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Robust Adversarial Inputs

This article was written on OpenAI

We’ve created images that reliably fool neural network classifiers when viewed from varied scales and perspectives. This challenges a claim from last week that self-driving cars would be hard to trick maliciously since they capture images from multiple scales, angles, perspectives, and the like.


Scale-invariant adversarial examples

Adversarial examples can be created using an optimization method called projected gradient descent to find small perturbations to the image that arbitrarily fool the classifier.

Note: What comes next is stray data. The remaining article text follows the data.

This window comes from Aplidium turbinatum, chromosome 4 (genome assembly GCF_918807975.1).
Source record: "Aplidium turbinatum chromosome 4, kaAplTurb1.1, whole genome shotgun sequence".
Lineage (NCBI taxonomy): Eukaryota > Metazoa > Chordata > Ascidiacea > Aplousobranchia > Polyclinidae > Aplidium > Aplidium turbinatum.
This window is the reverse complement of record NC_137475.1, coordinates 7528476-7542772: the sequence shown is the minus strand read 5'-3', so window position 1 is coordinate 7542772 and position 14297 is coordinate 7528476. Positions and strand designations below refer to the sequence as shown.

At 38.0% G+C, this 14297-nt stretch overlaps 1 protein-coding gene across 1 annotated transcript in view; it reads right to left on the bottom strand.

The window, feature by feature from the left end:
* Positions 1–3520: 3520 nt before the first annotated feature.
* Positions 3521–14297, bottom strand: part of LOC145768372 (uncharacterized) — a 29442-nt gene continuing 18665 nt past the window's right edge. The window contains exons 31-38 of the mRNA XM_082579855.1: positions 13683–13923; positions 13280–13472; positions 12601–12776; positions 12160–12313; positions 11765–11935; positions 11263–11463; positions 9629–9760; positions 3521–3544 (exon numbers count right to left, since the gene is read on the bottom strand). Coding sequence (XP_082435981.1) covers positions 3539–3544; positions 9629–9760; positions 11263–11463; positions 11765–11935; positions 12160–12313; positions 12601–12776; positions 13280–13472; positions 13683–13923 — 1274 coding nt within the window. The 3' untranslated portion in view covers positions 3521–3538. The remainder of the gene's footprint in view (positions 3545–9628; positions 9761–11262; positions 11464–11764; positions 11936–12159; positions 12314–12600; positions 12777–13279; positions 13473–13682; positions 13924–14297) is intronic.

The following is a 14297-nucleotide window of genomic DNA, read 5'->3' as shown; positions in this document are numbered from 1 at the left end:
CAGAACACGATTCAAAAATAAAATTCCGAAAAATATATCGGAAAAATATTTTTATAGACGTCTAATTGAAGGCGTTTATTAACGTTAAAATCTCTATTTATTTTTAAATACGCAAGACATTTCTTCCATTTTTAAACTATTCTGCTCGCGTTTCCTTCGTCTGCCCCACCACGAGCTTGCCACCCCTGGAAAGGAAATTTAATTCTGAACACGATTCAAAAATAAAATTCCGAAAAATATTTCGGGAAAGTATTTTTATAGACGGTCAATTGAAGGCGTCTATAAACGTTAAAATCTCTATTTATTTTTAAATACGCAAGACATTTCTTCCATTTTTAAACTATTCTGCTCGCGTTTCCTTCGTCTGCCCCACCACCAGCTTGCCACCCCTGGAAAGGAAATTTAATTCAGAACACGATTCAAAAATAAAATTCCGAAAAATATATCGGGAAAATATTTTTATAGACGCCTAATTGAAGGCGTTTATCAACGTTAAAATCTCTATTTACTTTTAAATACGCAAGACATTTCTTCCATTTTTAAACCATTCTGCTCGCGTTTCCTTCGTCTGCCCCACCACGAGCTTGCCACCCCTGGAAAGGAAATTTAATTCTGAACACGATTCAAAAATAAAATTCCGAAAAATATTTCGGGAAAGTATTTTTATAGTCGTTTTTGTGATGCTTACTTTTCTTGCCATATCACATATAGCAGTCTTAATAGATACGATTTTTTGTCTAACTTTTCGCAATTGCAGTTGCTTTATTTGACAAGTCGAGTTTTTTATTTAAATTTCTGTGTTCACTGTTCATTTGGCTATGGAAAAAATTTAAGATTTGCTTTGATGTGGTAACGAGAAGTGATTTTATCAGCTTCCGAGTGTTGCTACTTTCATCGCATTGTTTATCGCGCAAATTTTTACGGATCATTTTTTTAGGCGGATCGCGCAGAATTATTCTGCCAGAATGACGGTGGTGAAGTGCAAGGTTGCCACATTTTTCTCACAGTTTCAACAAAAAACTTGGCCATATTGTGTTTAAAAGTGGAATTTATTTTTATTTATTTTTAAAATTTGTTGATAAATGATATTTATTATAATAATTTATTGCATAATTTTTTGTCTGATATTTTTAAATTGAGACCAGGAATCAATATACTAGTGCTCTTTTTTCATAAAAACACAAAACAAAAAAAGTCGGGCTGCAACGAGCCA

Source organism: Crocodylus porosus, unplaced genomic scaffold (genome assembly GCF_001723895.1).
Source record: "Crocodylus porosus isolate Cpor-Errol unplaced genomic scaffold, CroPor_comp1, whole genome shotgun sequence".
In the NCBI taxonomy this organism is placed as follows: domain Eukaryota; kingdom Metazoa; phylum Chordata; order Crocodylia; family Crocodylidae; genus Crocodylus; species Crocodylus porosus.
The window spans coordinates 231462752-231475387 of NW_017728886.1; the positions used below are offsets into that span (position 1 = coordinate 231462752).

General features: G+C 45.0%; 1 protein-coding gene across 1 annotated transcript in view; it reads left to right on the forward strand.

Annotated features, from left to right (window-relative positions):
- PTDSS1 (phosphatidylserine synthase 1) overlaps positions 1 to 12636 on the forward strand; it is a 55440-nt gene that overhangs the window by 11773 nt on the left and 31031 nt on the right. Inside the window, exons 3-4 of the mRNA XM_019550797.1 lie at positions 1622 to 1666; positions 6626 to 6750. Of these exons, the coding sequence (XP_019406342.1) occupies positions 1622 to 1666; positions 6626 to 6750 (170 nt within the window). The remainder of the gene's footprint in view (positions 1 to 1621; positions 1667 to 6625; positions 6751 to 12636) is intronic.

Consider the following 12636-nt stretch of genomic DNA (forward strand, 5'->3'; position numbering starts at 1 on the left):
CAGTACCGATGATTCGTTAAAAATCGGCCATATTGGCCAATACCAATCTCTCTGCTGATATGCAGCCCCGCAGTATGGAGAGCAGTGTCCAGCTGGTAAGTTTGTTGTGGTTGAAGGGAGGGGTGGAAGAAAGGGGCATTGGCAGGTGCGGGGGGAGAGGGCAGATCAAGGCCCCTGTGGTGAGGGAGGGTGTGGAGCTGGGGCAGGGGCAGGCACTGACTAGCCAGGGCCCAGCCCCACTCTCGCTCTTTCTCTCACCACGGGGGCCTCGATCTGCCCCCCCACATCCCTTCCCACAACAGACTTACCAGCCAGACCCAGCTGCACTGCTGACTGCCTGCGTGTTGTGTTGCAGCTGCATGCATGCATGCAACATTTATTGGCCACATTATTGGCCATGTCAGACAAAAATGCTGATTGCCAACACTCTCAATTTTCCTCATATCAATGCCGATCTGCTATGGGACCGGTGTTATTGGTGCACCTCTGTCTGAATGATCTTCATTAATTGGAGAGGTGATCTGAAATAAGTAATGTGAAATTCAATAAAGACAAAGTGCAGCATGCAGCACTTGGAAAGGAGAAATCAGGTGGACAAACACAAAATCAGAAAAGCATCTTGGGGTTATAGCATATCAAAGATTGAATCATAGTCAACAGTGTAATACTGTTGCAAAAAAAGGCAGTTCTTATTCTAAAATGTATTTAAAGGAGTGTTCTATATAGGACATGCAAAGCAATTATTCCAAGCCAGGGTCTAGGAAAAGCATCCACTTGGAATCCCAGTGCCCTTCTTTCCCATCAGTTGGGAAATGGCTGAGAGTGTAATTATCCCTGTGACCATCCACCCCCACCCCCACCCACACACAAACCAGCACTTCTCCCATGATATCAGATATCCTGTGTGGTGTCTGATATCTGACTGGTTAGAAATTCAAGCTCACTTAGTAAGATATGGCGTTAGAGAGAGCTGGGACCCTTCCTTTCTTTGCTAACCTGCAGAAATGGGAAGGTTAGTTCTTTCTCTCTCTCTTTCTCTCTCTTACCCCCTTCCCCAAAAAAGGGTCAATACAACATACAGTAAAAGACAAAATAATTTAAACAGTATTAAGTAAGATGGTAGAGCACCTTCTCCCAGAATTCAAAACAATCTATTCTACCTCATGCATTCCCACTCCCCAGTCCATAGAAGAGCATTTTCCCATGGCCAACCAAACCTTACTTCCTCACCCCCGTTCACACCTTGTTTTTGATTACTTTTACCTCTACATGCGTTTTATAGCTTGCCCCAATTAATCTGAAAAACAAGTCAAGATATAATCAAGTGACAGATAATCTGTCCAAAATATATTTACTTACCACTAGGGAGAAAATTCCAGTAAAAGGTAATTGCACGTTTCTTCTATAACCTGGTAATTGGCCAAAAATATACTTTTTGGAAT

Instead of optimizing for finding an input that’s adversarial from a single viewpoint, we optimize over a large ensemble of stochastic classifiers that randomly rescale the input before classifying it. Optimizing against such an ensemble produces robust adversarial examples that are scale-invariant.

Transformation-invariant adversarial examples

By adding random rotations, translations, scales, noise, and mean shifts to our training perturbations, the same technique produces a single input that remains adversarial under any of these transformations.

To read the whole article, with illustrations and their explanations, click here.


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